Sound — 8
The first pressing of the album will include a special bonus DVD of the 26 minute short film "Specimens of Beauty", directed by longtime Phish photographer Danny Clinch, that chronicles the recording of the album in Vermont. The piano-driven ballad "Army of One" comes off like a lost Steve Winwood cut. And the title track chugs along as if it were still the lazy, hazy '70s. On Undermind, Blake encourages Phish to do what they do best (experiment) and fine-tunes their worst tendencies (weak songwriting and instrumental overkill). does not sound like the effort of a band on its last legs just phoning it in. On songs like "Access Me" and the a cappella barbershop rendering of "Grind," the band appears to be having a lot of fun, which makes the breakup even more of a shock.
Lyrics — 10
The lyrics are suitably cosmic - most of them penned by longtime Phish collaborator Tom Marshall. Some lyrical clues, however, do suggest that Phish had an idea of what was coming, or at least that lyricist Marshall had some premonition. A driving new song, "Crowd Control," has singer Trey Anastasio noting: "The time has come for changes/Do something or I will." And "Nothing" paints this picture: "Nothing's ensconced/ Nothing's entrenched. What I hoped might linger is swept off instead."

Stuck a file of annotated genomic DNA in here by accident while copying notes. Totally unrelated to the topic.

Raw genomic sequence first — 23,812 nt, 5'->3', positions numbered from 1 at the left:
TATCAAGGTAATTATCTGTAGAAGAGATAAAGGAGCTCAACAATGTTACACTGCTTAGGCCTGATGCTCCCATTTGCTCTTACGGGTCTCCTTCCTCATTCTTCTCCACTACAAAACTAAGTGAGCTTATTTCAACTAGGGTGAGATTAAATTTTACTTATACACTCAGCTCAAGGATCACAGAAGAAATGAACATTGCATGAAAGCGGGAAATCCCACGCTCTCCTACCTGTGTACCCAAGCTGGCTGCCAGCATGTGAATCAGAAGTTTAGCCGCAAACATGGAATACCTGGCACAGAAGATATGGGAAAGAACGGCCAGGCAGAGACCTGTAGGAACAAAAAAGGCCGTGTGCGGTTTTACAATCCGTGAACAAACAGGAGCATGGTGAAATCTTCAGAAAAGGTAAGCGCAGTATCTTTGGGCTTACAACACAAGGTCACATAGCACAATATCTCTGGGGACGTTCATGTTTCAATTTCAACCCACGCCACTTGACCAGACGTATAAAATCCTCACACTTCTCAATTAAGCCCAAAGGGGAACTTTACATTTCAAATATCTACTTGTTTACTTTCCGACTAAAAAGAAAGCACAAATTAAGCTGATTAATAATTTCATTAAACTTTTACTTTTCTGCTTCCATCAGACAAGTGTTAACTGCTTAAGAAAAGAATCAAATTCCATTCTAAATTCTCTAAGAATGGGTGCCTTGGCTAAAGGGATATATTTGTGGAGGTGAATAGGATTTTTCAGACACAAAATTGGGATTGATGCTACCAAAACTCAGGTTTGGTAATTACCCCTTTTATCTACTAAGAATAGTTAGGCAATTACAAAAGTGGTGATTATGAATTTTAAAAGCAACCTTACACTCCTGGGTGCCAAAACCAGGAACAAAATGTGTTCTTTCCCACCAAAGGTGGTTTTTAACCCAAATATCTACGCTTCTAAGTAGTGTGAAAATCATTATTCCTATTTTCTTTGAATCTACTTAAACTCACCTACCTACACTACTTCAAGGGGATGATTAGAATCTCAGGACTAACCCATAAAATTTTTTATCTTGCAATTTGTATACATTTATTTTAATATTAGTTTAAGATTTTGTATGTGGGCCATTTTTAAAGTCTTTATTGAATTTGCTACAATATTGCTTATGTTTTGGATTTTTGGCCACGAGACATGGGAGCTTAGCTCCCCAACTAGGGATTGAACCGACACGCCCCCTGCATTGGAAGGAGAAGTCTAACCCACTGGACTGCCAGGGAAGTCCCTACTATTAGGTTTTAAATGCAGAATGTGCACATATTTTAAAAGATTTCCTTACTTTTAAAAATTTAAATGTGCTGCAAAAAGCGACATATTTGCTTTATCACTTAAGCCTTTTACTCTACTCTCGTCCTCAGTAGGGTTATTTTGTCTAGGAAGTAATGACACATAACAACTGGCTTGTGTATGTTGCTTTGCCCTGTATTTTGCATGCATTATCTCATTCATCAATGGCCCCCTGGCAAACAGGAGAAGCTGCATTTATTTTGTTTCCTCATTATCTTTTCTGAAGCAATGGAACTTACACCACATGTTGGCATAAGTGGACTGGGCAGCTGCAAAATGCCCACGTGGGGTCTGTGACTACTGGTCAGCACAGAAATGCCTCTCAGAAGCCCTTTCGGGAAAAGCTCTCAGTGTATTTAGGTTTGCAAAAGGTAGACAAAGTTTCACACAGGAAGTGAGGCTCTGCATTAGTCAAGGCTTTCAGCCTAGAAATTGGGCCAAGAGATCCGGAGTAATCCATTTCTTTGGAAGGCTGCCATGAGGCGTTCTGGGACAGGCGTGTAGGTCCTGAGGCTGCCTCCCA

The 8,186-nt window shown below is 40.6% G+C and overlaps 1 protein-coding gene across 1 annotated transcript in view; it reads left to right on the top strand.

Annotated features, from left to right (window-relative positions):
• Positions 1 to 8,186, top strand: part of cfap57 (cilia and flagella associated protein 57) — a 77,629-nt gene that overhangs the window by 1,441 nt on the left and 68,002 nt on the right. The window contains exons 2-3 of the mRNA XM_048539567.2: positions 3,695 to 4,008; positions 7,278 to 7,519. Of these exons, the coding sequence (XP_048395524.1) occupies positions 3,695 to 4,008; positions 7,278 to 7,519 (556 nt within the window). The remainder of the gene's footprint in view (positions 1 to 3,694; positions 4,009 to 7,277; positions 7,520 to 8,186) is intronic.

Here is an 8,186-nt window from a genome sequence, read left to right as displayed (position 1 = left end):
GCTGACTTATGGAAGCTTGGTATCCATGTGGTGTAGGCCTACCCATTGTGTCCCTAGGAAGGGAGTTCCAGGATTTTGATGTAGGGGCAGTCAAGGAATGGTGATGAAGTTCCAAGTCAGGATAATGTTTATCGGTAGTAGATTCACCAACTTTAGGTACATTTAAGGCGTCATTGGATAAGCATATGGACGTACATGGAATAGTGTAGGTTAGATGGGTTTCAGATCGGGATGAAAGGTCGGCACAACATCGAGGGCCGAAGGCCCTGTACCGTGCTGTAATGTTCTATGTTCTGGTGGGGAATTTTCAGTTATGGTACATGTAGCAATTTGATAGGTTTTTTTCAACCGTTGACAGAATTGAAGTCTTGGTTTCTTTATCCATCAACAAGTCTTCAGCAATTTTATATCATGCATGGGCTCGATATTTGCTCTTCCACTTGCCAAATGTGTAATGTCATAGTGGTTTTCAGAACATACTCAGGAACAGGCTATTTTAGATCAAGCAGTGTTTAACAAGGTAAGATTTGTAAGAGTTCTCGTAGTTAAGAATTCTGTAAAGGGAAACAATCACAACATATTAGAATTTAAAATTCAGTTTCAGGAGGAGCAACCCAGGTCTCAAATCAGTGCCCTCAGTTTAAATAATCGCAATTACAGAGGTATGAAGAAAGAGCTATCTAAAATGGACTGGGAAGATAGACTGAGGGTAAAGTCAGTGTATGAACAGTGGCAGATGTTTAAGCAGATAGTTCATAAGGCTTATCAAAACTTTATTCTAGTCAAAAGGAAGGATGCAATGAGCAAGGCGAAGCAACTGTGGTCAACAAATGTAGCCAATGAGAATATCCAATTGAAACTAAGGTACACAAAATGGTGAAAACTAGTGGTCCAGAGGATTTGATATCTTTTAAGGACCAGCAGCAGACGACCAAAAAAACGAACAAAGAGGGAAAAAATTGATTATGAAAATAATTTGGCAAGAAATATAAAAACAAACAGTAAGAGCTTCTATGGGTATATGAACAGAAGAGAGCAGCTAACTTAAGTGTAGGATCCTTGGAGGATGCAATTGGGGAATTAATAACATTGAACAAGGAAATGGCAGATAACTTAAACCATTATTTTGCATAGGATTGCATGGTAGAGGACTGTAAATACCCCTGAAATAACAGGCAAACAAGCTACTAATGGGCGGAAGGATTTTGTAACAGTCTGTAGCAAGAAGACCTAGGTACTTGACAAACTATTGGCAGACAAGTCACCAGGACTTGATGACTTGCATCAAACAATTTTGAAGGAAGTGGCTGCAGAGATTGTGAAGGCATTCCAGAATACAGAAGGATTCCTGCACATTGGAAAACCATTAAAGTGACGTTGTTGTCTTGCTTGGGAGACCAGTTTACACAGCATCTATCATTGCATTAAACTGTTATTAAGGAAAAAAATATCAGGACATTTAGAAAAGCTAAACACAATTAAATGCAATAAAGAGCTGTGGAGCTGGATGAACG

Overall Impression — 8
Granted, the guys should end with a killer live album, and still may, but as studio swan songs go, this sounds pretty darn good. On the other hand, Phish should be saluted for their range of influences, their lack of commercial concern and for coming up with some music worth remembering in this final hour. These 14 tracks create the impression that the Vermont-based jam band still has a lot of life left. If the album were studded with duds, it would make the band's surprise move more understandable. As it is, it only adds to the mystery. Indeed, it would be best to skip "Undermind" and instead catch Phish in concert while that's still an option.